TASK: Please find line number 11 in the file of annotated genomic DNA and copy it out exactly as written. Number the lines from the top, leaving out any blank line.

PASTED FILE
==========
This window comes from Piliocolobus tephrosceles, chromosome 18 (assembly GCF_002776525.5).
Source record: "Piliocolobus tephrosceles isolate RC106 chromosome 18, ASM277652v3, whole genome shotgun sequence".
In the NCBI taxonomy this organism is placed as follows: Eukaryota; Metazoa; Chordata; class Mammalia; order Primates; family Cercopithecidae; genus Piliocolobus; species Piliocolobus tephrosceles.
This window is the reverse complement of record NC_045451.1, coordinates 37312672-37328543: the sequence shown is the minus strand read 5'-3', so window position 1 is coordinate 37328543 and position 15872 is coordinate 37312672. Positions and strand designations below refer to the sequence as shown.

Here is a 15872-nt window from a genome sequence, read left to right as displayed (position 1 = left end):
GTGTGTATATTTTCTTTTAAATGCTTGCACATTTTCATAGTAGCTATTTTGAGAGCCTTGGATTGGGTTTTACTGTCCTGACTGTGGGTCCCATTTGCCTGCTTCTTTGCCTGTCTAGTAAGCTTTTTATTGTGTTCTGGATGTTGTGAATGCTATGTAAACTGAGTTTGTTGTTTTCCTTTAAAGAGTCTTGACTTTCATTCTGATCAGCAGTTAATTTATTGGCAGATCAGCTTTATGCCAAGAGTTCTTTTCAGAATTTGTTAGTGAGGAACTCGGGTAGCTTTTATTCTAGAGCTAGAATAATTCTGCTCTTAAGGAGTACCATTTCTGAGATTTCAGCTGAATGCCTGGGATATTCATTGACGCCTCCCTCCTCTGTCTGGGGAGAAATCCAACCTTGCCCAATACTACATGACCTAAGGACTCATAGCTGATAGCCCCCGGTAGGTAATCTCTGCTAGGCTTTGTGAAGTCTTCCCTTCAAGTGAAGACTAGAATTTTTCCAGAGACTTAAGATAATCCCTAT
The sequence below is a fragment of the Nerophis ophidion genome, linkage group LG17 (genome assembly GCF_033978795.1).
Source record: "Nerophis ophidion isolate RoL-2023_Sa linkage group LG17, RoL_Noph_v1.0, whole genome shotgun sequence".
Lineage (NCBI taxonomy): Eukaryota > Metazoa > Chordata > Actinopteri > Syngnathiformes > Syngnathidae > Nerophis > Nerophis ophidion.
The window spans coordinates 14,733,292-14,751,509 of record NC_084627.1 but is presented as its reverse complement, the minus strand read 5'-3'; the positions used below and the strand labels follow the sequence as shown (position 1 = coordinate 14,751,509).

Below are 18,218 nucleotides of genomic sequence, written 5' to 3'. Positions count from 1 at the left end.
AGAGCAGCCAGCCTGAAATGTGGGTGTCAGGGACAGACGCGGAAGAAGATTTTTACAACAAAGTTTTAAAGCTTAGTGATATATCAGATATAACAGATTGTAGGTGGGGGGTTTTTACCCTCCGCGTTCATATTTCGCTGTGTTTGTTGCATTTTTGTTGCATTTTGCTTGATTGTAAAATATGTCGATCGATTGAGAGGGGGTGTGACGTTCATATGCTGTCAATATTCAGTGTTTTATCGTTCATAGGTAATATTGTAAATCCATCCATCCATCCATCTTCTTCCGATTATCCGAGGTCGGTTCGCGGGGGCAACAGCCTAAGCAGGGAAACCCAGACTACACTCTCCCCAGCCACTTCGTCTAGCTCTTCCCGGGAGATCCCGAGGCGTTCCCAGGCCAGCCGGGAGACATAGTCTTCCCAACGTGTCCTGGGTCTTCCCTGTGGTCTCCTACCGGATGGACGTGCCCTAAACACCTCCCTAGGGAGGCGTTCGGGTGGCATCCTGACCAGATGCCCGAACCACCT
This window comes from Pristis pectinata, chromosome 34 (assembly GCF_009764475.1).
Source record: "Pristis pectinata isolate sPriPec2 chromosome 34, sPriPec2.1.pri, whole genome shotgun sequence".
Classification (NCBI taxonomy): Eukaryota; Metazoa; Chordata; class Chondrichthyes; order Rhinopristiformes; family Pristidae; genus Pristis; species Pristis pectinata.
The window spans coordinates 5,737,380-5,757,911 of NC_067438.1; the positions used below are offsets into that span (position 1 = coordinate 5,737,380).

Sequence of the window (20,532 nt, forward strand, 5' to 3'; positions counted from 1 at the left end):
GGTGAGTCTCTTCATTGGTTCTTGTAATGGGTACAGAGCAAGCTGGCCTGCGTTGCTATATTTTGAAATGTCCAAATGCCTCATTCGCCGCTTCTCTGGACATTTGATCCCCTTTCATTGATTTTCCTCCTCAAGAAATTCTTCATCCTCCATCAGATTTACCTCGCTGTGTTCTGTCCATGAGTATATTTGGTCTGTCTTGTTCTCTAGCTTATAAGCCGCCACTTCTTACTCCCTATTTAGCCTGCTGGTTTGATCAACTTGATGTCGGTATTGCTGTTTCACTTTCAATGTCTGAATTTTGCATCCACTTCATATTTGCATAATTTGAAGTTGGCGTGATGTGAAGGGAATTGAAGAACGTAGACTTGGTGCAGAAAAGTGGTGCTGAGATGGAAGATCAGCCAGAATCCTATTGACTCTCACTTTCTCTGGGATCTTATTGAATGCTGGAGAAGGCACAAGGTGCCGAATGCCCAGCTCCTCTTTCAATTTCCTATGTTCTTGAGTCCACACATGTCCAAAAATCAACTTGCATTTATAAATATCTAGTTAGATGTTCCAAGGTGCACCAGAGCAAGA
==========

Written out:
Below are 18,218 nucleotides of genomic sequence, written 5' to 3'. Positions count from 1 at the left end.